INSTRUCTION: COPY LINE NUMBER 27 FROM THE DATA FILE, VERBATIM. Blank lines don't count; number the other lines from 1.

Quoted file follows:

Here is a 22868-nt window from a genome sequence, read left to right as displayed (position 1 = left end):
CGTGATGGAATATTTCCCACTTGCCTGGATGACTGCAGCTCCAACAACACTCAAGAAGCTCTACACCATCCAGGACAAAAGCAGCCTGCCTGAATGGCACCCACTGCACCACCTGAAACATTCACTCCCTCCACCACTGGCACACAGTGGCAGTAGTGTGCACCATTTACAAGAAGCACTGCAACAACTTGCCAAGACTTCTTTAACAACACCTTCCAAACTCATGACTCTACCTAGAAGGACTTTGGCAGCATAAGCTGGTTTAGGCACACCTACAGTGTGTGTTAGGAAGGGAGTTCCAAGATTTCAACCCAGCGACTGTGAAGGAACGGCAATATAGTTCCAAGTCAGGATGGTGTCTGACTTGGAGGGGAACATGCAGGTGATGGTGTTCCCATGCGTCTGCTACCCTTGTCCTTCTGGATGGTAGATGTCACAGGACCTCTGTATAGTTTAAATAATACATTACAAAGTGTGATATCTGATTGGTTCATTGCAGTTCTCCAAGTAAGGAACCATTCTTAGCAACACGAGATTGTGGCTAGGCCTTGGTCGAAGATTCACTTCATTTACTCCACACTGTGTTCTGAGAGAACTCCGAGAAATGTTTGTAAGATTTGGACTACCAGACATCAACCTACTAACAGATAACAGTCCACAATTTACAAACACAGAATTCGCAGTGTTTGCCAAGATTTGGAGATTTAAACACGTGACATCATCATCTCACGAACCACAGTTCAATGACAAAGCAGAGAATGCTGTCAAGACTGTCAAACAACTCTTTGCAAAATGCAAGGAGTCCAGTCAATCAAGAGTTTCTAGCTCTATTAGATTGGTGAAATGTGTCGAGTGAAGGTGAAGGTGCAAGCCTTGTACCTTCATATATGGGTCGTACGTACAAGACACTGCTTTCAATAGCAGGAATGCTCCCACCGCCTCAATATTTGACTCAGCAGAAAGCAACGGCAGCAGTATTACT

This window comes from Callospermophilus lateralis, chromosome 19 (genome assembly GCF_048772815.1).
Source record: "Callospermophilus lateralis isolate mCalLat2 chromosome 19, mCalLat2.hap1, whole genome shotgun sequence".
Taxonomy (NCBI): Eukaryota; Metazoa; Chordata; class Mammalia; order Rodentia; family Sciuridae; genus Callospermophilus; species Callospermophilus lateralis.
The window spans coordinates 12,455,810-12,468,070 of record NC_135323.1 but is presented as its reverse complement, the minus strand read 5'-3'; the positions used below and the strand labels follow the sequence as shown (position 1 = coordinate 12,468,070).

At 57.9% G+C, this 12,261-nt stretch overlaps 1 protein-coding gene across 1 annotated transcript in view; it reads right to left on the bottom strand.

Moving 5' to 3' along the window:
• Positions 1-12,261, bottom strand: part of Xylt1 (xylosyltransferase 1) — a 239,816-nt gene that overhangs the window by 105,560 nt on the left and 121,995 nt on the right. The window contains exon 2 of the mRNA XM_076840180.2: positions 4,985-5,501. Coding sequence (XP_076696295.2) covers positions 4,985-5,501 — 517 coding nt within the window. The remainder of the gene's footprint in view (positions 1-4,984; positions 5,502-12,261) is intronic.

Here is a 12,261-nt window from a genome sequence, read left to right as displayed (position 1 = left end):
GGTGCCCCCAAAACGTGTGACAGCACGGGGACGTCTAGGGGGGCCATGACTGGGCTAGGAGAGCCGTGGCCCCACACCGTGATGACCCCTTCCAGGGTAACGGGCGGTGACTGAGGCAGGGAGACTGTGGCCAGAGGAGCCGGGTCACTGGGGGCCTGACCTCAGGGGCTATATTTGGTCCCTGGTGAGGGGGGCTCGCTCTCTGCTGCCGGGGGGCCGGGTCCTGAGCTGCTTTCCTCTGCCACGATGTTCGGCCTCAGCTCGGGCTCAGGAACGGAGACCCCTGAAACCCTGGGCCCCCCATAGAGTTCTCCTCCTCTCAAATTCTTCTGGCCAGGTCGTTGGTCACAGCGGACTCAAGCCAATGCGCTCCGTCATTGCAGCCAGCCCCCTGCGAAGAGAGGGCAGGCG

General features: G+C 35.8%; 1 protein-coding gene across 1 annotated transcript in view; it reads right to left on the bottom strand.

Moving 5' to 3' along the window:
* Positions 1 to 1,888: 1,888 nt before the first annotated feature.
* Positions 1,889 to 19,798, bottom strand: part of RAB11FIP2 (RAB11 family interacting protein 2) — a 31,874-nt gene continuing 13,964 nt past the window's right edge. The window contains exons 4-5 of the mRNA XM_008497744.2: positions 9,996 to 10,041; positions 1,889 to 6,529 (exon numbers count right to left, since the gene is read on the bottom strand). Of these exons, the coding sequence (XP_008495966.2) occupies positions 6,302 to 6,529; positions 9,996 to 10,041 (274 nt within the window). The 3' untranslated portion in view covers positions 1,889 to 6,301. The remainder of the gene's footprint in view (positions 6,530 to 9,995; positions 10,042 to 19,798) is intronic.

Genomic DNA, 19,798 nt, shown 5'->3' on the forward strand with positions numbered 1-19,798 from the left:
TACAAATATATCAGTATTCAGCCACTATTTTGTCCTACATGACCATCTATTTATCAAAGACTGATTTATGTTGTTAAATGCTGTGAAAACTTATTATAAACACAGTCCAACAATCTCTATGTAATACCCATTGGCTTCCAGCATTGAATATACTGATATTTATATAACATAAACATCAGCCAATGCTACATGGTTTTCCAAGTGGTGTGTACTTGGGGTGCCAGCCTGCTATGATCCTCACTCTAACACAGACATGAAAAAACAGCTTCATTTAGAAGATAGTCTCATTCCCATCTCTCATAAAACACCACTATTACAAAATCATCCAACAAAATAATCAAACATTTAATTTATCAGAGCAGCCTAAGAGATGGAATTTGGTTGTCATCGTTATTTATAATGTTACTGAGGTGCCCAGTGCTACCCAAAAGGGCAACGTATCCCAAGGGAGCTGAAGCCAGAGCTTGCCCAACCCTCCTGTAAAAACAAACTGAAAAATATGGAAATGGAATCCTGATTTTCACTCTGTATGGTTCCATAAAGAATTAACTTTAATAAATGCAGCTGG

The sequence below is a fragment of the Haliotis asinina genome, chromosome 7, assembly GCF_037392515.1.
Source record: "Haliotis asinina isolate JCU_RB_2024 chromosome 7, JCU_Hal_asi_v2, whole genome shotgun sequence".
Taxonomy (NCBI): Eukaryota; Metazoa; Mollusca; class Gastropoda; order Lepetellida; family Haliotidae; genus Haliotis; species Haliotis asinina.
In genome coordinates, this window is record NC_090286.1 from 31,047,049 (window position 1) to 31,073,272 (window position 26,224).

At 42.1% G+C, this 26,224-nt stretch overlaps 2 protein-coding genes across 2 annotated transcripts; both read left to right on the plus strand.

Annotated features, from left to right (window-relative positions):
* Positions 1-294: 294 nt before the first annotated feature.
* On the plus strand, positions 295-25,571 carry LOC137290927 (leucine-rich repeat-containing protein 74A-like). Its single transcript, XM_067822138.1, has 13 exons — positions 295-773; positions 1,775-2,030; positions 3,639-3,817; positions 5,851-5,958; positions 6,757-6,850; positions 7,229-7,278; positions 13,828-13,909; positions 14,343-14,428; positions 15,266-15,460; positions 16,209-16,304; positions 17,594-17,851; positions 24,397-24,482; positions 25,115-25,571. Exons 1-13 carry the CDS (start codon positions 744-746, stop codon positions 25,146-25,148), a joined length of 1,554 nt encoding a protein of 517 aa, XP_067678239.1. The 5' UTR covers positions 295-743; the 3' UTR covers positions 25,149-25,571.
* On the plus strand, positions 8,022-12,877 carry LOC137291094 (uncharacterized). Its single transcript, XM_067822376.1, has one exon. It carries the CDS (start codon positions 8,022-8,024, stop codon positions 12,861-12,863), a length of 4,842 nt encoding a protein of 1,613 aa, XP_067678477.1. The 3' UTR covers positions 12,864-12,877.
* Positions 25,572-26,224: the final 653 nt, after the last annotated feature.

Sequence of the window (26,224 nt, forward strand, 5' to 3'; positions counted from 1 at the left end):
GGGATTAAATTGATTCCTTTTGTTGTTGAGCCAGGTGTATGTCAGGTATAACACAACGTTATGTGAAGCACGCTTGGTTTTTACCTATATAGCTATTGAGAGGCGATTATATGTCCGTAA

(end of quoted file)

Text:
* Positions 25,572-26,224: the final 653 nt, after the last annotated feature.